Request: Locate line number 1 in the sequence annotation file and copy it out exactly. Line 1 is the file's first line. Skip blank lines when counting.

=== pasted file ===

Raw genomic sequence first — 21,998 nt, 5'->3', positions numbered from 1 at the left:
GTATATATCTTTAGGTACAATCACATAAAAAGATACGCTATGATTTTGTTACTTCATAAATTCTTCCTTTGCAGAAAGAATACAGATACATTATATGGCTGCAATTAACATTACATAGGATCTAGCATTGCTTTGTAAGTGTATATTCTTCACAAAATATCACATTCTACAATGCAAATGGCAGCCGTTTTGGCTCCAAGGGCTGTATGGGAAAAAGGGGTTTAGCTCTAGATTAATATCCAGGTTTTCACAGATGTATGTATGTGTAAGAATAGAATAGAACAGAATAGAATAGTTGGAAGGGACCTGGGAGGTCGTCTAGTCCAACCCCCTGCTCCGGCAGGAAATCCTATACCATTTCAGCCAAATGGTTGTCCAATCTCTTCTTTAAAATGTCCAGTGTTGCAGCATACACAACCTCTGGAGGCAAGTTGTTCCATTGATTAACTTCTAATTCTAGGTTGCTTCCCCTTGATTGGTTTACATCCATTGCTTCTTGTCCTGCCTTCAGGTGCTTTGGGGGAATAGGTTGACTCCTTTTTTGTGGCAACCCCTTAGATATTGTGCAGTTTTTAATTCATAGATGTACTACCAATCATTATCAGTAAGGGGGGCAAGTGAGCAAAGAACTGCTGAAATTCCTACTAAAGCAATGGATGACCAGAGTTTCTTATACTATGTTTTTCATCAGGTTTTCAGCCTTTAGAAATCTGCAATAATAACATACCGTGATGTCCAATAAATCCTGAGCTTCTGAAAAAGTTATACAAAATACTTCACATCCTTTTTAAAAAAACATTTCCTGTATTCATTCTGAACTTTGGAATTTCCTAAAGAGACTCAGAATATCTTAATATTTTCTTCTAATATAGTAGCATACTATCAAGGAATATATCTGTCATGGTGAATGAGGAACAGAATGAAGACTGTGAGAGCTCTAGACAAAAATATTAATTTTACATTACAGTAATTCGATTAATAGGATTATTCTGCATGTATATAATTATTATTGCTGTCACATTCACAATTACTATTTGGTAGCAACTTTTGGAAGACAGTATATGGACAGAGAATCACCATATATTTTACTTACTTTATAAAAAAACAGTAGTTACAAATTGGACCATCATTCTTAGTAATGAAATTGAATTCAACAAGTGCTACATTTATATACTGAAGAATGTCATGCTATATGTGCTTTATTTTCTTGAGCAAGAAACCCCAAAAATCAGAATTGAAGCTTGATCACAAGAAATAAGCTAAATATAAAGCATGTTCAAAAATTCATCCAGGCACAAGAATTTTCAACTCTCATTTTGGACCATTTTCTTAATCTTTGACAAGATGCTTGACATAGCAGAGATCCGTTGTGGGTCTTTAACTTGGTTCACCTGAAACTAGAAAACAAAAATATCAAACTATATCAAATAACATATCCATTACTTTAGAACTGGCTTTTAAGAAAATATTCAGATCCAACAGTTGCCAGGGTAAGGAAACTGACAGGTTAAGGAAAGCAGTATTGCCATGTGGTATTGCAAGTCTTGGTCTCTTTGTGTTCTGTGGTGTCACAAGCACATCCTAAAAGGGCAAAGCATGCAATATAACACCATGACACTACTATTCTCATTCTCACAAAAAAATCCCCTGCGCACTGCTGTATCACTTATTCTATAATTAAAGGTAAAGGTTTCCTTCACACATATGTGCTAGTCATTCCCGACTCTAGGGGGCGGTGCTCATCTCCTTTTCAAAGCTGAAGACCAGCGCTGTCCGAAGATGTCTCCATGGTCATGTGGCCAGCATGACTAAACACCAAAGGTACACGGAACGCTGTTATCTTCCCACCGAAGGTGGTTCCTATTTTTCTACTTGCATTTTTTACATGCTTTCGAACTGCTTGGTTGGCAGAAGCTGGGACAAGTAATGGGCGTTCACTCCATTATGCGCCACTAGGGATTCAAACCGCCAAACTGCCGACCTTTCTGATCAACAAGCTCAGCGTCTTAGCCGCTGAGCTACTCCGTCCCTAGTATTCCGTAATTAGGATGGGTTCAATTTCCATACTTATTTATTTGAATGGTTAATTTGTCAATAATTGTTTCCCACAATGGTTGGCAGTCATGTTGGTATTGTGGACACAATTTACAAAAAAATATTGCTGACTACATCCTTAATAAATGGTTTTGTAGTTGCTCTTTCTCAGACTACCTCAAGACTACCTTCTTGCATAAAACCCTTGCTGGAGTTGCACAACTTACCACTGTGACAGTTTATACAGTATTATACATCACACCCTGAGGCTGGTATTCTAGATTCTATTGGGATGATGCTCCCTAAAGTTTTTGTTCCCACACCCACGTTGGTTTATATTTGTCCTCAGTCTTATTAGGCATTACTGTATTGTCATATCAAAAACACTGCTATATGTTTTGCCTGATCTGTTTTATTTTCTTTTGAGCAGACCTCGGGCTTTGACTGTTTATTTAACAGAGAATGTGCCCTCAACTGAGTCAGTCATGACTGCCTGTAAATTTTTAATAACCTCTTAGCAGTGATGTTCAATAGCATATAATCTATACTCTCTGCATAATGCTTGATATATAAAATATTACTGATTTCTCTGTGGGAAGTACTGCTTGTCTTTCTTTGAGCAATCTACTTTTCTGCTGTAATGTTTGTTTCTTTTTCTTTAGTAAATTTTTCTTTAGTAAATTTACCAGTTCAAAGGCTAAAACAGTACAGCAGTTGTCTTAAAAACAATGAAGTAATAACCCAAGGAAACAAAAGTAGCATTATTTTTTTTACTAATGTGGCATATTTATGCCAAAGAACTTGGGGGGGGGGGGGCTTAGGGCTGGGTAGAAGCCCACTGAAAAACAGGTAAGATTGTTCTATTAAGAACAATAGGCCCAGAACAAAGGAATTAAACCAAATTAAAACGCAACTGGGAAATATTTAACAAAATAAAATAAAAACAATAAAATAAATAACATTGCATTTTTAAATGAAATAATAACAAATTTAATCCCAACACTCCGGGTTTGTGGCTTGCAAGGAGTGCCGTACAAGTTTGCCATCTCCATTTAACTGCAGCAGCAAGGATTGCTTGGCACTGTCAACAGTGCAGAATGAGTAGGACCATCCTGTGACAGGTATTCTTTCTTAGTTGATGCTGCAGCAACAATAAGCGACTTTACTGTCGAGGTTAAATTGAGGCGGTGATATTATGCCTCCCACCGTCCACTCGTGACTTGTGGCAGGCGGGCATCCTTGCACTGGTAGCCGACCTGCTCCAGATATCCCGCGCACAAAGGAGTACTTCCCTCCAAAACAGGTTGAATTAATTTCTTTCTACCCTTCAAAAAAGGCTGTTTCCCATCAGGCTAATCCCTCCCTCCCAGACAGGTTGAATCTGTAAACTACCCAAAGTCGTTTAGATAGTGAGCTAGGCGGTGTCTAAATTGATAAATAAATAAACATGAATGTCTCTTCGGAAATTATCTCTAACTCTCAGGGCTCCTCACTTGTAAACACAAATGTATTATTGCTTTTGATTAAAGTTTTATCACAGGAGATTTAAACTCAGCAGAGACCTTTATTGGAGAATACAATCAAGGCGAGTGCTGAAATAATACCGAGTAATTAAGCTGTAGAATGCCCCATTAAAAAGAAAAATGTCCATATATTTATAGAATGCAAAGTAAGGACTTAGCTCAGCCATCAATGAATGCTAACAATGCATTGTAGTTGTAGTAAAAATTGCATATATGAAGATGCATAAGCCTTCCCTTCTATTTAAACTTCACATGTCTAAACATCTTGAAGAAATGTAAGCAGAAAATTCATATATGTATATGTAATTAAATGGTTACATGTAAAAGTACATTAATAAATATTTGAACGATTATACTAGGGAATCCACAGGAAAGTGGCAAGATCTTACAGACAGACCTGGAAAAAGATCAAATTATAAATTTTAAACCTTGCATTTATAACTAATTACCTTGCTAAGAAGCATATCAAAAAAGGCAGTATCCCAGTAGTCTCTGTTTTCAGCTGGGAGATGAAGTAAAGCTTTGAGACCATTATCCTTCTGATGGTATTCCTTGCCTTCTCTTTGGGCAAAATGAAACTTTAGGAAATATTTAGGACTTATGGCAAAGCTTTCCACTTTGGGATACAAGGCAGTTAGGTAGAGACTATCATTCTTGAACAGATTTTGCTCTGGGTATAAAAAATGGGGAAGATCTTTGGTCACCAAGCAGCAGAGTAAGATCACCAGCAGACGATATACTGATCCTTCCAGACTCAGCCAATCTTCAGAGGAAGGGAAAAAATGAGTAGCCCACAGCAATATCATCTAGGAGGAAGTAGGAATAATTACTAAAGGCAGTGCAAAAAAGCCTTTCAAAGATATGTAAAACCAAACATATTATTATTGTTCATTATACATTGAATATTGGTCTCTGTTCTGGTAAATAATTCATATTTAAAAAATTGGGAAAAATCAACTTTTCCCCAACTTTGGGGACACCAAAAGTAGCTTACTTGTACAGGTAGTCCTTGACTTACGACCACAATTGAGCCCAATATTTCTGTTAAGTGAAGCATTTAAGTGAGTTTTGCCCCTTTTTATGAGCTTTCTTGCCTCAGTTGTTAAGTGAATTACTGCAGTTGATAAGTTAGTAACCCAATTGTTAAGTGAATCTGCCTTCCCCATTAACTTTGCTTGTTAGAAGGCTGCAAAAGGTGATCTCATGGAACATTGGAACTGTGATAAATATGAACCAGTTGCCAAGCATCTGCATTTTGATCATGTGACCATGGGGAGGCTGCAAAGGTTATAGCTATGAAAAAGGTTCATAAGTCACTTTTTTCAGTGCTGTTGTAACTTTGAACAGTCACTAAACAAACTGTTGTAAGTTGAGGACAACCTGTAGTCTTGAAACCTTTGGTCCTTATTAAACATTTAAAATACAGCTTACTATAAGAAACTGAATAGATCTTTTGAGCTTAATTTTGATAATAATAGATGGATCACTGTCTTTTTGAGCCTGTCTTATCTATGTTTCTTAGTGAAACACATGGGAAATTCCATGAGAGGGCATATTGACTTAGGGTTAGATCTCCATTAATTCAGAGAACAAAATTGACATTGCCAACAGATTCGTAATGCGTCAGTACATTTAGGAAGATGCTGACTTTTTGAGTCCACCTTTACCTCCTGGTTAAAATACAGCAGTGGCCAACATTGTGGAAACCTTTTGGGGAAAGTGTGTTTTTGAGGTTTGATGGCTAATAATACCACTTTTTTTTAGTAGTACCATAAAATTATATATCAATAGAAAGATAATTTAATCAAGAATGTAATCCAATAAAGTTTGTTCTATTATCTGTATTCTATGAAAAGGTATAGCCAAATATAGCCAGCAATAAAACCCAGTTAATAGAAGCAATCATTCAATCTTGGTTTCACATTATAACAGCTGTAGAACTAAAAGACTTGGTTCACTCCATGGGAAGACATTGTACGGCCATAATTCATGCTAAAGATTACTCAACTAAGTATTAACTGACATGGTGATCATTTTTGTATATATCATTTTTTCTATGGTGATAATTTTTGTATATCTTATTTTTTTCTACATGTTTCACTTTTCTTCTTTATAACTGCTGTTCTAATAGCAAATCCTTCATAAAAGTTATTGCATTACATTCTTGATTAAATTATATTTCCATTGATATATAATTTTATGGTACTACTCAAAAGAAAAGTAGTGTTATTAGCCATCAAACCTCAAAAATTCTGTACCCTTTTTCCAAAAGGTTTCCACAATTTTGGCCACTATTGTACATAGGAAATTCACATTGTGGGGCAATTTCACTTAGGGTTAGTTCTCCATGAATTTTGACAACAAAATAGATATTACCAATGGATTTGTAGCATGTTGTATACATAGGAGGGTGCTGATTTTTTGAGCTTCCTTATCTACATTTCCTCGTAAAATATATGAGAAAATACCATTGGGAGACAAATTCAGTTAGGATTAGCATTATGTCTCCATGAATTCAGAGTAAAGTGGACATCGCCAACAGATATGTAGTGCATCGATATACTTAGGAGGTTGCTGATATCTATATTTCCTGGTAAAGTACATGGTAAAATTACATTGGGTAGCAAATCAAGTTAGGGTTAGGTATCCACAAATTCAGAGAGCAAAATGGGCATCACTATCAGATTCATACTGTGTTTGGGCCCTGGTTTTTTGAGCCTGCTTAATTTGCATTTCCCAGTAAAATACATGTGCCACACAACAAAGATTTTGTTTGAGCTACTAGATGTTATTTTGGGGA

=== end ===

Raw genomic sequence first — 21,998 nt, 5'->3', positions numbered from 1 at the left: